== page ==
Fridays are perfect for catching up on all the interesting things you missed during the week. That’s why, every Friday on the Digitales blog, we post some of our favourite social media discoveries of the week. After all, we pride ourselves on posting fun, interesting links and we wouldn’t want you to miss a single one!
Computer scientist, Elle O’Brien, decided to see what would happen if she fed the titles of 20,000 Harlequin Romance novels into a computer program…then asked the neural network to write new titles of its own.
The results vary from hilarious to ridiculous to really, really weird. Prepare yourself for some serious lolz (I’m warning you, this list made me laugh until I cried) then click here.
(Once you’ve recovered, tell us in the comments below which is your favourite!)
I think I’m alone meow
Do cats purr when they’re on their own? The Conversation looks at when cats purr, why cats purr and even how cats purr – and they’ve been kind enough to include plenty of cute cat images, because they know how the internet works. Click here to take a look.
Life is like a hurricane
At last count, a search for “DuckTales theme” on YouTube provided 362,000 results. You can listen to the DuckTales theme done a capella or with wailing power-metal vocals, as Hungarian power pop, ska-tinged rock or in the style of an 8-bit video-game chiptune track, performed by a brass band or the clarinets section of the Penn State Blue Band. [...] One video, with 1.1 million views, pairs the unaltered original music with the clip for “Single Ladies.” Another video, with seven times as many views as that one, re-creates the opening sequence with actual ducklings.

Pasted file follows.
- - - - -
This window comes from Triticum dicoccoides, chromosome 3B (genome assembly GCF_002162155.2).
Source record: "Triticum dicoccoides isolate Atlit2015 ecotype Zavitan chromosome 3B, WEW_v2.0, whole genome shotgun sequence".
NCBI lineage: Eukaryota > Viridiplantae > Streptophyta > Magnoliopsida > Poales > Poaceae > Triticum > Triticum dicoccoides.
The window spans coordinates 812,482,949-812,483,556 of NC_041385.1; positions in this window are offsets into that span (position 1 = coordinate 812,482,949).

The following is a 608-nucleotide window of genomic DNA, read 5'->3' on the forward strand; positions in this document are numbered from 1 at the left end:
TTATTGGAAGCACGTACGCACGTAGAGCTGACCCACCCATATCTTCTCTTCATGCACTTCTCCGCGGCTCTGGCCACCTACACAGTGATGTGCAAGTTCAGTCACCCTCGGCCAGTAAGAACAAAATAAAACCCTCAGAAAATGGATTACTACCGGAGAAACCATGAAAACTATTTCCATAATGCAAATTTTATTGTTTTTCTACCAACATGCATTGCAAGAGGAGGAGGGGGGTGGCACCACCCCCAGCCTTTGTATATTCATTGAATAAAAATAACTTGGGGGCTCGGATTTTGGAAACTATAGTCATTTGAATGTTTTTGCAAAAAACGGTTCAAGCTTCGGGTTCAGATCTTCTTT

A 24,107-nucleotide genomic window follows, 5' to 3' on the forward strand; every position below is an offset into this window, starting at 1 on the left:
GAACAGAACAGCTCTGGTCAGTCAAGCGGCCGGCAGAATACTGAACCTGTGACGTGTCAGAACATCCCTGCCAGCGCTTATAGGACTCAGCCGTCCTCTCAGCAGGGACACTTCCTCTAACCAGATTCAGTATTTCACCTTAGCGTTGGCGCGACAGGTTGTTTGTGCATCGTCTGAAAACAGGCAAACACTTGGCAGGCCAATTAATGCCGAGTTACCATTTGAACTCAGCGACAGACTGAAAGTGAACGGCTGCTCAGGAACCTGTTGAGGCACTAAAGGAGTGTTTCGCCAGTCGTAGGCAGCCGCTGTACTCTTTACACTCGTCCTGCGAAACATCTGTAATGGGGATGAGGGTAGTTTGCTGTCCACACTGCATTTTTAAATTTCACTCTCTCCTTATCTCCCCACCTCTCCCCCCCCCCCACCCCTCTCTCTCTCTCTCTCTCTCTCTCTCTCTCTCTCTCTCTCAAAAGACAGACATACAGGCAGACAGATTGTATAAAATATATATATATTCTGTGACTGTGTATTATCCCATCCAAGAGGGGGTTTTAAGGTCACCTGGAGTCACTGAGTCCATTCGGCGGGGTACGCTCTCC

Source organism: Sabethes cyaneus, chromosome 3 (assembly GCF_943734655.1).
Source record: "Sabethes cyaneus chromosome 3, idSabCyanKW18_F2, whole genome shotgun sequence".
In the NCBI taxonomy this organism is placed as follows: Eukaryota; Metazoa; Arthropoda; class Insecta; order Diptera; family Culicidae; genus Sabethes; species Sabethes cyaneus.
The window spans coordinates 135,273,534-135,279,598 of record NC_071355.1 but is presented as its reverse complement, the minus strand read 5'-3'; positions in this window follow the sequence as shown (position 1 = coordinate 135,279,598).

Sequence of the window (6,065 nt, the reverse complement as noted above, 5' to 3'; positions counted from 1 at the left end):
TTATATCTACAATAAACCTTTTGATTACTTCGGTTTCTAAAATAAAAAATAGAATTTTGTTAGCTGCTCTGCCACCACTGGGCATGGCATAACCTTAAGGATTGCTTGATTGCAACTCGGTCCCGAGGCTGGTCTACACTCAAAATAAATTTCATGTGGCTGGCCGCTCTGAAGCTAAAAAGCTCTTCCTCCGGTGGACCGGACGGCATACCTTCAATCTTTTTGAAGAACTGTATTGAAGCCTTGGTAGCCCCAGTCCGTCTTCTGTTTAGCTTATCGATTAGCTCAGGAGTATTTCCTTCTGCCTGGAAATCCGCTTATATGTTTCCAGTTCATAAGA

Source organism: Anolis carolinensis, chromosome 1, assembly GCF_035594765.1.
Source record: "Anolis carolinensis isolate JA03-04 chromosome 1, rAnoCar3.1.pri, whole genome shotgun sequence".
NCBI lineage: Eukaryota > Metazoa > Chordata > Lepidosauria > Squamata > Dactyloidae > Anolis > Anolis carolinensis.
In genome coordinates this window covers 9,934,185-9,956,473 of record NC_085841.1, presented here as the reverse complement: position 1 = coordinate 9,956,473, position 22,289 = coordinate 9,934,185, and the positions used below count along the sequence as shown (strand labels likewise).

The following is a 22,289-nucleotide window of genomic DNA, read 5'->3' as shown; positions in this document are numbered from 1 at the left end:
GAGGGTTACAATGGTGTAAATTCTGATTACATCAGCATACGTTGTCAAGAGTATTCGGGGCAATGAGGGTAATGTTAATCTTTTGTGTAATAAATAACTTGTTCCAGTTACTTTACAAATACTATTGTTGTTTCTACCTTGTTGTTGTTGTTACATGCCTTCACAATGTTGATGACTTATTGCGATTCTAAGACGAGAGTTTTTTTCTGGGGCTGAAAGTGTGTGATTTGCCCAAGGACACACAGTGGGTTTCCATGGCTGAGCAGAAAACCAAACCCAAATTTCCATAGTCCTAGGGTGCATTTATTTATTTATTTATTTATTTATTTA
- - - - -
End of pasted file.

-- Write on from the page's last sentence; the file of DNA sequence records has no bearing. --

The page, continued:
Well, I never thought I’d say this, but Vanity Fair published a brilliant longread on the DuckTales theme song – a song that gets stuck in my head, on repeat, on a way-too-regular basis. It’s an amazing article. Get clicking!
If you’re a librarian looking for work, imagine having to deal with this list of selection criteria, The Paris Review raided The Library Assistant’s Manual, published in 1913, and found a list of guidelines for selecting library staff and apprentices. The list invites selectors to choose candidates based on questions like “Has she a pleasing personality?”, “Has she a knowledge of books?” and bizarrely, “Are her vibrations pleasant?”. We don’t know what that means either. Steel yourself for some 1913-level sexism, then click through to read the rest.
On the Digitales blog…